Maya Angelou: “If someone shows you who they are, believe them the first time.”

          • everstar

            Exactly! Especially when they’re under a lot of stress, which is one of the hallmarks of a presidential campaign. The difficulties of running for office almost guaranteed that we were seeing Trump’s genuine character. Not that knowing he was going to be awful really makes it any better. I guess my Onion headline would be: “Local Woman Knew Face-Eating Leopards Party Was Bad Idea; Irked Her Face Will Be Eaten Regardless.”

          • YNWA40515

            But, see, that just means he’s authentic.

            The cynicism of many Americans is apparently so deeply conditioned that they would refuse to believe even the most virtuous candidate is not simply pretending/pandering. It’s already been pointed out ad infinitum with respect to the countless spurious allegations hurled at Obama by the RWNJs. We struggle to understand how anyone could believe so much evidence-free nonsense. Various strains of good old fashion tribalism no doubt are mostly to blame, but I think the persistence of belief in such nonsense can be explained by the fact that many of these people simply refuse to believe any politician wouldn’t be guilty of something.

            I don’t half-wonder if some percentage of the population would happily cast a vote for a serial killer–provided this person uttered the correct political shibboleths, and with the GOP’s “platform-by-bumpersticker” approach, that wouldn’t be too hard–simply because you already know the worst about a serial killer, and besides, those people probably had it coming. As long as you keep the various sharp things away from him going forward, he’ll do fine.

            So why not vote for a piece of human garbage like the current occupant? “Underneath all that awfulness there must be something that would make him a good choice, otherwise he wouldn’t be running for President. And all those other people seem okay with him, so really, why not? Hillary’s bound to be corrupt, if for no other reason than the fact that she refuses to admit it! Which means she’s probably just that much more corrupt.”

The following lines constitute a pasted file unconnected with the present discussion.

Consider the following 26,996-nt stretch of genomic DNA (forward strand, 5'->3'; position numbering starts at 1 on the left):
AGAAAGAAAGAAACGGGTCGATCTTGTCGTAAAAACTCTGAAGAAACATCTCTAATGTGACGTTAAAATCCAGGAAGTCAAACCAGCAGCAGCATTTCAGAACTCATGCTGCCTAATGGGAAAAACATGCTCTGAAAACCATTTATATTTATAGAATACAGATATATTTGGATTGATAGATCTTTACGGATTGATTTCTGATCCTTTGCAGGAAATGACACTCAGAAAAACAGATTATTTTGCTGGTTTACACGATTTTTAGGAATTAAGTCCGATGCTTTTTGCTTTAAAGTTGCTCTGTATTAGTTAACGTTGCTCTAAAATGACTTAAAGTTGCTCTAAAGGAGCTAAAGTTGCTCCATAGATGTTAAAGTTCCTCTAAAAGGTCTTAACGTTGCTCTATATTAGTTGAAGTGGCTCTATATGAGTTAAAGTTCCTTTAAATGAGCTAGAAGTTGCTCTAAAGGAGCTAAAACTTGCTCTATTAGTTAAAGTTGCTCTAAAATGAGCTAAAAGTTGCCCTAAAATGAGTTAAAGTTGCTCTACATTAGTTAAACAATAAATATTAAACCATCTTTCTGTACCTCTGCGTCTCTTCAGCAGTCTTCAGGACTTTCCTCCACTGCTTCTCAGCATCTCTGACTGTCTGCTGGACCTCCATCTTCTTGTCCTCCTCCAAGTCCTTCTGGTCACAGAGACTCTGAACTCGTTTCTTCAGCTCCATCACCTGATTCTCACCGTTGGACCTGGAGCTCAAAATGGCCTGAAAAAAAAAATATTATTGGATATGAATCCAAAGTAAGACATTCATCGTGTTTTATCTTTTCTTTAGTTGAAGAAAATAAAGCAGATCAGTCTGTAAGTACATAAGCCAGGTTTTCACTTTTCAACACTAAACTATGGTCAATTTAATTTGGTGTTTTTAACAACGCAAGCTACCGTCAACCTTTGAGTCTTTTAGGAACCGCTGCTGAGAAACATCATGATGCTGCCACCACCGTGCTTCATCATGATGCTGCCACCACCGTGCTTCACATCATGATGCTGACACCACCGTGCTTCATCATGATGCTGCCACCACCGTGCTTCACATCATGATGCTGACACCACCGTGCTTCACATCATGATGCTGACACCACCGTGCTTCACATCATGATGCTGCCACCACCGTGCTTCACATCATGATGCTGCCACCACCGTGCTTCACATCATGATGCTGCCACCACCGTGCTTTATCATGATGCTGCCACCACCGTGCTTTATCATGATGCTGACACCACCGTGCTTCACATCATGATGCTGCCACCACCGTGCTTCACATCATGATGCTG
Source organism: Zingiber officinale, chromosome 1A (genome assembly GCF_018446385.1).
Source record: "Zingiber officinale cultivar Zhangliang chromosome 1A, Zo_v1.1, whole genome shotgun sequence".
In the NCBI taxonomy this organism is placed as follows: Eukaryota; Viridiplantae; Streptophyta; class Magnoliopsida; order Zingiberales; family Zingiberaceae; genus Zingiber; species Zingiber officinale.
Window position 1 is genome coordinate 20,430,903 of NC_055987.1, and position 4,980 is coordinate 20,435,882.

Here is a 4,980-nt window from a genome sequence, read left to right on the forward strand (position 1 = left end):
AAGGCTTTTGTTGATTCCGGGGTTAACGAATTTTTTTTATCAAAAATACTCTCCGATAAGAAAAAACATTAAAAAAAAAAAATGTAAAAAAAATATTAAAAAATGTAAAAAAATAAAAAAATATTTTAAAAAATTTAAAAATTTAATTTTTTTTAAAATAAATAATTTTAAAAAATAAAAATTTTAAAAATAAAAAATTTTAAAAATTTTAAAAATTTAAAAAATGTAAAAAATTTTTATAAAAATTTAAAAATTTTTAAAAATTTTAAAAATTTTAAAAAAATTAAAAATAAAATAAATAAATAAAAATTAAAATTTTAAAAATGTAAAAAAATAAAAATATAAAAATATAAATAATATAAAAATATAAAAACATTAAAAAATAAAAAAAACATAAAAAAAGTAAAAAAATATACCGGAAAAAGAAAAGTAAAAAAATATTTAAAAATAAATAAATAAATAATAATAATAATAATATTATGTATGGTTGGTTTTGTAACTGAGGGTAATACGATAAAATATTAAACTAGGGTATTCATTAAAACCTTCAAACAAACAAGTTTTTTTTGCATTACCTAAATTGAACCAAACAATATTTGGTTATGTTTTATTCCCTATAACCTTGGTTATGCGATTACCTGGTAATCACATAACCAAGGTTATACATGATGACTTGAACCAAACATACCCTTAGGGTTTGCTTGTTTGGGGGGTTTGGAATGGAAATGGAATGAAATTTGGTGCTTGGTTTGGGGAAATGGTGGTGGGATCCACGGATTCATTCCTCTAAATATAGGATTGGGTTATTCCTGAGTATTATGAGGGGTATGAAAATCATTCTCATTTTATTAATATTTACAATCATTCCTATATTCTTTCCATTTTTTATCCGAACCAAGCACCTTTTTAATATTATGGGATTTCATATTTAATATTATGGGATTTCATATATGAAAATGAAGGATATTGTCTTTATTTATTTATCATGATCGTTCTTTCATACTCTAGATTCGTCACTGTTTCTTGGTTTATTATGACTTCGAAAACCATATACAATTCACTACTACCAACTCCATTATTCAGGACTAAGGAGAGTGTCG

• Daniel Elstner

              But, see, that just means he’s authentic.

              Yeah, that is kinda paradoxical. Because, in a certain sense, the statement is true: He’s an authentic imbecile bullshitter. But if you believe that (as I do), it would be insane to vote for him!

              Gleeful cynicism could make you do that. Stop worrying and love the Trump!

              • YNWA40515

                “Stop worrying and love the Trump!”

                Toss in a dash of “He hates the same people I do!” and I suspect you’d have the entirety of the psychology of over half of his base.

        • gyrfalcon

          (Also how, since I don’t think even classically trained actors
          can stay in character that long, especially in a situation as taxing as
          running for president.)

          Look, if Barack Hussein Superallah Obummer can spend eight years hiding his Kenyofascist Islamomarxism baby-eating behind the mannerisms of a well-spoken scandal-free President, then why can't Certified White* Guy Donald Trump spend eighteen months on the campaign trail playing the part of an incompetent foul-mouthed cretinous criminal boor, only to emerge as a True Statesman the moment he takes the oath of office?!?!? Answer me THAT, libs!

    • Aaron Morrow

      Given that the one constant among all the the random noise from Trump has been the explicit bigotry, I’d say he’s delivering the goods.

      If there was a more competent candidate who delivered the goods, he’d have won.

    • The Great God Pan

      It’s not like he ran on being humble. His admirers probably think this is great.